A few hundred yards up the wash we came across what appeared to be an abandoned campsite with even more refuse including empty food cans (labels in Spanish), water bottles, and backpacks. Several places further along we saw similar items plus blankets and even jackets. We speculated that the individuals had abandoned items once they were no longer anticipated to be needed - likely as they neared Interstate-8 (to the north once they left the wash and crossed over some higher land) where they expected to find transportation.
Plants in the desert growing alongside a wash have the advantage of more water for longer periods of time than do plants growing on slopes of hills and mountains. However it is not at all uncommon to see trees with major parts of their root structures free of soil, washed away over time by the flowing water. And the water runs very quickly in these washes at their height - not a place to be at the time, especially where the walls are steep and high. This ironwood will almost surely never get to be magestic in size as many of them do, though it probably still blooms in May.
This saguaro likely succumbed to loss of root structure here at the edge of rock faced wash wall, part of which probably crumbled.
A dry waterfall was our next major encounter - something that doesn't exist in any of the washes near our low desert property. There needs to be some major rocky terrain of course, and this area has plenty of that.
A lot of the water probably comes down this way since the rocky surface is fairly smooth.
But climbing up the rough rocks like stairs is easier.
In looking back at this photo, Kitty suspects that Paul wanted to make a little more progress while she was spending a lot of time photographing.
But here was another very interesting plant and it was growing in what could be thought of as a large container. It is one Kitty didn't recall and is still not sure... White Ratany? Maybe this is a Perennial Rockcress (aka Stiffarm Rock Cress) which has 4 petal flowers. Unfortunately Kitty did not take a sufficiently close view of an individual flower ....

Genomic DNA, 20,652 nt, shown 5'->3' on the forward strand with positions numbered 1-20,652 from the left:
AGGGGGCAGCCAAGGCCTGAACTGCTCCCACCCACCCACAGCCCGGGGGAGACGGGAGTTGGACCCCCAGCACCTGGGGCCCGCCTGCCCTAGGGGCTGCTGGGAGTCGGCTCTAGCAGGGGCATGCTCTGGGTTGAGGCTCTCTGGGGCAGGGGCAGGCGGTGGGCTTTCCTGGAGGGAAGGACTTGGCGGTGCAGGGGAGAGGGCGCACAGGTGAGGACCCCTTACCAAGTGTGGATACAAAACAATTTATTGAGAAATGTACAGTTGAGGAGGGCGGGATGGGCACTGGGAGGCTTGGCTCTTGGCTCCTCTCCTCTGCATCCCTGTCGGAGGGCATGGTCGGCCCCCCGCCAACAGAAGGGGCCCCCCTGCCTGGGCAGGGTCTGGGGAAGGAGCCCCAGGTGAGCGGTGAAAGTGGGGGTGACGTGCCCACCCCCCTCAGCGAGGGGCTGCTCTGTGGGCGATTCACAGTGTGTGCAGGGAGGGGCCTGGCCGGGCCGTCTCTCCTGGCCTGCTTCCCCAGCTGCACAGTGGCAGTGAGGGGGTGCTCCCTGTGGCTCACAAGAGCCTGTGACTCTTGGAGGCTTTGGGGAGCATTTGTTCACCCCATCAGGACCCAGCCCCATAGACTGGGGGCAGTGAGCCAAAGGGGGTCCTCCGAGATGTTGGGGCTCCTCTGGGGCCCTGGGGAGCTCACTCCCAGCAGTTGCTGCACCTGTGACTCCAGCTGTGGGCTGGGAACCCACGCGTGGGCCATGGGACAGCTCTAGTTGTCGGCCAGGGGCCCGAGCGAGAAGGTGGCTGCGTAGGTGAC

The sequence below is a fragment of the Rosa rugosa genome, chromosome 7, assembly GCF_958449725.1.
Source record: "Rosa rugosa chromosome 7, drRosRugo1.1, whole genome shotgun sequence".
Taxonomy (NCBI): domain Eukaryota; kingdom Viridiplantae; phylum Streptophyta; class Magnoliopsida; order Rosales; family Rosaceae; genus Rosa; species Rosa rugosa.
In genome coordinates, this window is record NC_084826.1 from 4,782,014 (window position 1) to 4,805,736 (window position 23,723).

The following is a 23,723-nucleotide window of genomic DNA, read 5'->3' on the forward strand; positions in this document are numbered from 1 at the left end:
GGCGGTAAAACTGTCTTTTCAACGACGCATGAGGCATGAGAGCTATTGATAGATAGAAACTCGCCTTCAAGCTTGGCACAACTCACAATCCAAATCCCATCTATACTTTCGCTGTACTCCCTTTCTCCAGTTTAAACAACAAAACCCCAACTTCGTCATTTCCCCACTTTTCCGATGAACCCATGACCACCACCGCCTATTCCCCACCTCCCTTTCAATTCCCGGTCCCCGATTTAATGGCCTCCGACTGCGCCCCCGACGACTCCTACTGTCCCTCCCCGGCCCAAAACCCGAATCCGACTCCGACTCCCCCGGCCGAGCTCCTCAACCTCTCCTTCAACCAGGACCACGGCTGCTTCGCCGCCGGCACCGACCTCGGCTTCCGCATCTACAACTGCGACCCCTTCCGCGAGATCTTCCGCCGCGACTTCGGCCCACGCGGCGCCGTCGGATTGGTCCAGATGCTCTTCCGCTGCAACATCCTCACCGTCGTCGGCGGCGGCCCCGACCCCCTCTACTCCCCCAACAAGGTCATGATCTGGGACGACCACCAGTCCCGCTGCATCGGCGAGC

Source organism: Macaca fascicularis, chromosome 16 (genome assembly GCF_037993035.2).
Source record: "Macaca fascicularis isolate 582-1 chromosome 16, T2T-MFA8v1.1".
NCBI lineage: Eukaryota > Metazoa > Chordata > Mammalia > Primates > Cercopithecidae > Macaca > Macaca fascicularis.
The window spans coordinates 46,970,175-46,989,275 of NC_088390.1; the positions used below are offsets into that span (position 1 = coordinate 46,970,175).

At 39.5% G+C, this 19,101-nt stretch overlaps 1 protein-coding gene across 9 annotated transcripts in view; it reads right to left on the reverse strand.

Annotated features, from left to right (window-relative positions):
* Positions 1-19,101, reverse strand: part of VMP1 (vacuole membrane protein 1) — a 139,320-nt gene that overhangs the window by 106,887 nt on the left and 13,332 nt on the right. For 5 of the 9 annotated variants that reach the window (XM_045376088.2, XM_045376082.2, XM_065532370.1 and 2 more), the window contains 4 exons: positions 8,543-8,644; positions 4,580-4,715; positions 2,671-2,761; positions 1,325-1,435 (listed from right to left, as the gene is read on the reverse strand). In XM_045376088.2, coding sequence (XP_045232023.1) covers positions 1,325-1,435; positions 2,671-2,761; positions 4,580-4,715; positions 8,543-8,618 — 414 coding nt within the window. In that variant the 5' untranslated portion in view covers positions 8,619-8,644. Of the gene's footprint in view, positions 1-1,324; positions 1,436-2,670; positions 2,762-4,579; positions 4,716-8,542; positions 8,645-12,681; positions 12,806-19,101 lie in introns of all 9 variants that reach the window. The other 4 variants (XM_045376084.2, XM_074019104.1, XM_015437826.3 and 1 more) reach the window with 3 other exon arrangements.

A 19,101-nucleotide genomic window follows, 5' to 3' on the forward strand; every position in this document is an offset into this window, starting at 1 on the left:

Saguaros are fascinating plants - their size alone sets them apart in the desert.
But then there are the ones that make you want to smile ... or wonder. Actually frost damage is the cause for the drooping and twisting of saguaro arms that normally grow out and up with the flowers developing in April at the ends of the arms and the main trunk. (Pictures of ones taken on a hike in 2003 in desert near our house. Scroll about 1/3 down the page.)
The rocks in this area are interesting too - their size, color, inclusions, and all sorts of geological formations.
There are times when it would be nice if one of us knew a bit more geology; then we would wonder less at what we find on this type of outing.
It was now after 2:30 - 2 hours since we set out from the car. We wanted to get further up towards the summit itself, and the sun sets fairly early at this latitude in early March. We had no desire to drive the long dirt road (down into many washes, most small but some good size) 13 miles back to I-8 in the dark.
So we climbed up out of the wash.
And then we proceeded in the direction that we (mostly Paul) estimated that the trail was located.
About this time we noted a helicopter flying around and fairly low, not simply straight towards some destination.
Maybe it had something to do with the 2 search and rescue workers on the ground, who had signed the log book less than an hour before Kitty.
We kept on going, all the while being aware of the helicopter manuvering around up ahead.
It had been a little over an hour since our last tea - we did have water more easily available in side pockets of a waist pack Kitty was wearing if either of us wanted any - so we stopped and made use of some "comfortable" rocks. Somewhere down in the nearer portion of low spot beyond the darkly shadowed area in the distance is where we started off and where our car is parked.
It was well over 10 minutes that this same helicopter was scouting the area. It flew over the peak and back always to the same general location.
While a nearby helicopter is a distraction of sorts, we were not about to let this one's presence keep us from our excursion. So we continued upward.
Paul was glad to see this long cloudy period and Kitty "captured" him with the now more distant valley in the background.